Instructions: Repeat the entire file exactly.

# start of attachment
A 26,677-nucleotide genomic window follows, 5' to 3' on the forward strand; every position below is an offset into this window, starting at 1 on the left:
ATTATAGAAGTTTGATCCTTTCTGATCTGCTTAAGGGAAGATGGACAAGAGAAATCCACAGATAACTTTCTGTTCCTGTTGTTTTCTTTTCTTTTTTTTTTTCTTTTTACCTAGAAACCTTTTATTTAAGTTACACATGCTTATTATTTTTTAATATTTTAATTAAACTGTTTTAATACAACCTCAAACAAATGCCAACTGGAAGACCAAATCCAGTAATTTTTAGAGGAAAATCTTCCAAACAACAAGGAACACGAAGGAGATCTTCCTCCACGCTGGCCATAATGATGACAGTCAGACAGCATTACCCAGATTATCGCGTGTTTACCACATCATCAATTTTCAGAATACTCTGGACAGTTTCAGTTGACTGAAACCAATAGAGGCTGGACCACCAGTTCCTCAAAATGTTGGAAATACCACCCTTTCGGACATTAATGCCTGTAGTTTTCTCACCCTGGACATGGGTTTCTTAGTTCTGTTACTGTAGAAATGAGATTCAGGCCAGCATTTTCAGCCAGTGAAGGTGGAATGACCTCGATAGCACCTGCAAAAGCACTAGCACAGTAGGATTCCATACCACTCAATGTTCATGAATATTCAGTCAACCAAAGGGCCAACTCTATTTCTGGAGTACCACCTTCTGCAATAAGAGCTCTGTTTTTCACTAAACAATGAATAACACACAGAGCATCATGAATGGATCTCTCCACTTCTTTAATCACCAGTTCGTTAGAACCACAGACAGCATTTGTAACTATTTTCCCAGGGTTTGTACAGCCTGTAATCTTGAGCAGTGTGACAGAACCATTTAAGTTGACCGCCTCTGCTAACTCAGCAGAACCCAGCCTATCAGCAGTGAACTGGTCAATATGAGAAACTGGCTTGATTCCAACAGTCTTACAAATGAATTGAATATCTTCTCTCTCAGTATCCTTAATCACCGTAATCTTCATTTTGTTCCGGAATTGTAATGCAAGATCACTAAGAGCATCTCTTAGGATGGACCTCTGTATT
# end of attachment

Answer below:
A 26,677-nucleotide genomic window follows, 5' to 3' on the forward strand; every position below is an offset into this window, starting at 1 on the left:
ATTATAGAAGTTTGATCCTTTCTGATCTGCTTAAGGGAAGATGGACAAGAGAAATCCACAGATAACTTTCTGTTCCTGTTGTTTTCTTTTCTTTTTTTTTTTCTTTTTACCTAGAAACCTTTTATTTAAGTTACACATGCTTATTATTTTTTAATATTTTAATTAAACTGTTTTAATACAACCTCAAACAAATGCCAACTGGAAGACCAAATCCAGTAATTTTTAGAGGAAAATCTTCCAAACAACAAGGAACACGAAGGAGATCTTCCTCCACGCTGGCCATAATGATGACAGTCAGACAGCATTACCCAGATTATCGCGTGTTTACCACATCATCAATTTTCAGAATACTCTGGACAGTTTCAGTTGACTGAAACCAATAGAGGCTGGACCACCAGTTCCTCAAAATGTTGGAAATACCACCCTTTCGGACATTAATGCCTGTAGTTTTCTCACCCTGGACATGGGTTTCTTAGTTCTGTTACTGTAGAAATGAGATTCAGGCCAGCATTTTCAGCCAGTGAAGGTGGAATGACCTCGATAGCACCTGCAAAAGCACTAGCACAGTAGGATTCCATACCACTCAATGTTCATGAATATTCAGTCAACCAAAGGGCCAACTCTATTTCTGGAGTACCACCTTCTGCAATAAGAGCTCTGTTTTTCACTAAACAATGAATAACACACAGAGCATCATGAATGGATCTCTCCACTTCTTTAATCACCAGTTCGTTAGAACCACAGACAGCATTTGTAACTATTTTCCCAGGGTTTGTACAGCCTGTAATCTTGAGCAGTGTGACAGAACCATTTAAGTTGACCGCCTCTGCTAACTCAGCAGAACCCAGCCTATCAGCAGTGAACTGGTCAATATGAGAAACTGGCTTGATTCCAACAGTCTTACAAATGAATTGAATATCTTCTCTCTCAGTATCCTTAATCACCGTAATCTTCATTTTGTTCCGGAATTGTAATGCAAGATCACTAAGAGCATCTCTTAGGATGGACCTCTGTATT